In one of her last planned briefings about COVID-19, Dr. Allison Berry looked ahead to a new season with children back in classrooms, a largely vaccinated population — and some who must quarantine.
“If we get a positive case in school,” which is likely this fall, the unvaccinated kids who are exposed will have to stay home in quarantine, said Berry, Clallam County’s Health Officer. “All of the vaccinated kids get to go to school,” since they’re immune to the coronavirus’ effects.
The same will go for workplaces. When an employee tests positive for COVID, the contact tracing process gets underway to include co-workers and anyone else who was near the infected person.
If the tracing list has 40 people on it — a realistic example based on recent months — there might be 20 who have been vaccinated.
“They don’t get [COVID],” Berry said, adding if you’ve been vaccinated, you get to “basically live your life.” Unvaccinated people are still in danger of infection with the virus, which has killed 13 people on the North Olympic Peninsula, 5,702 in Washington state and more than 603,400 in the United States.
Berry, who along with Clallam County Undersheriff Ron Cameron has given online briefings every week for many months, plans the last one this Friday at 10 a.m. via Clallam.net under “2019 novel coronavirus information.” It will be week 65 of the county’s pandemic response.
However, if cases surge again, the briefings will resume, Cameron said.
In Clallam County, four people are in the hospital with COVID-19; so far this month, 97 have been diagnosed with the disease in that county, including five new cases added Saturday morning. They are part of the 1,335 cases since the response began. Jefferson County, in contrast, has not seen a new case for seven days now. The May number remains at 22 people who’ve tested positive, for a total of 412 since March of last year.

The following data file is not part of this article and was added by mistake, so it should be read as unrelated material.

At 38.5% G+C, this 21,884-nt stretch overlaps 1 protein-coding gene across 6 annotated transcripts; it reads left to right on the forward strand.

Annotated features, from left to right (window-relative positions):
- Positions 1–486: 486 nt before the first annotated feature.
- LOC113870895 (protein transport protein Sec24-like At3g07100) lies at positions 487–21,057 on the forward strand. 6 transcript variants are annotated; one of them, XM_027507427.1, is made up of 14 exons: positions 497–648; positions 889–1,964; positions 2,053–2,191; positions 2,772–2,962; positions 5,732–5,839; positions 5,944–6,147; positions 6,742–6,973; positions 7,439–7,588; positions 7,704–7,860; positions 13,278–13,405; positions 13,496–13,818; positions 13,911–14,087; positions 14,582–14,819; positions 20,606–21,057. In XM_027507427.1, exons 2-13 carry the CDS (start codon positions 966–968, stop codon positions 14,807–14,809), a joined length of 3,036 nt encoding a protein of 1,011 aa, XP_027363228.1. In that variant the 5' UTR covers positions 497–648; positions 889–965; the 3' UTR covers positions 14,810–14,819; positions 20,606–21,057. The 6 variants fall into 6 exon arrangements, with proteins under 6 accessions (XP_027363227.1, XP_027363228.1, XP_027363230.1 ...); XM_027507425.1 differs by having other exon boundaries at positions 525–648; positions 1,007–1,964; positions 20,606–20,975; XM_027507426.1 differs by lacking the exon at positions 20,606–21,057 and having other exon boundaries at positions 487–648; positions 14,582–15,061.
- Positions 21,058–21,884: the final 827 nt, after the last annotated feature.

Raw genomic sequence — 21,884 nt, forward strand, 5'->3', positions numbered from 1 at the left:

Berry’s message to employers and church leaders alike: Assess your people’s vaccination status. It’s a common misconception, she said, that medical privacy laws prohibit bosses from asking their workers if they’re immunized.
“You can and you should ask them,” she said. And while employers must not ask “why?” or “why not?,” they should encourage vaccination, Berry said, “to make sure your staff are safe in the workplace.”
Churches, at the same time, are a high-risk space if congregants aren’t fully vaccinated. Indoor gatherings have driven infections up, Berry said. But “a fully vaccinated choir, with a fully vaccinated congregation, can sing,” she said.
Clallam.net and, for Jefferson County, www.co. jefferson.wa.us, provide information about vaccination sites on their COVID-19 pages. Clallam’s COVID information hotline is 360-417-2430. The Jefferson County number is 360-344-9791.
Jefferson County Health Officer Dr. Tom Locke spoke to the county Board of Health on Thursday about the challenges of the coming month. While masking mandates vary across the country, “we’re asking people to wear masks indoors for next four to six weeks,” he said.
If COVID infections continue to drop and vaccination rates climb, Locke added, then everybody will be safe shedding their masks.
Meantime, the Jefferson County Public Health team is striving to spread information about where shots are available.
“We’re looking at doing pop-ups,” as in small vaccination clinics, “at churches and at pubs — anything where we can draw a crowd,” Locke said. While 20 people is good, 50 is ideal; “for 50 people, we’ll go anywhere” in the county. He added that local pharmacies as well as Jefferson Healthcare clinics in Quilcene, Port Ludlow and Port Townsend have plenty of vaccine available. Walk-in visits and appointments are accepted, while people should call their preferred site for details.
Pam Adams, a Board of Health and Port Townsend City Council member who was a practicing chiropractor for many years, has firsthand experience with parents who hesitated to vaccinate their children. For them it was a personal health versus public health question, Adams said during the Board of Health meeting.
“I had some success just listening to them,” validating their concerns and explaining the science undergirding vaccines. She also took time to explain how herd immunity protects each child in each family.
Herd immunity “is not a switch. It’s a dial,” Berry said in her briefing. With increased vaccination, “we’re starting to turn that dial.”
Jefferson County senior reporter Diane Urbani de la Paz can be reached at 360-417-3509 or durbanidelapaz@peninsuladaily news.com.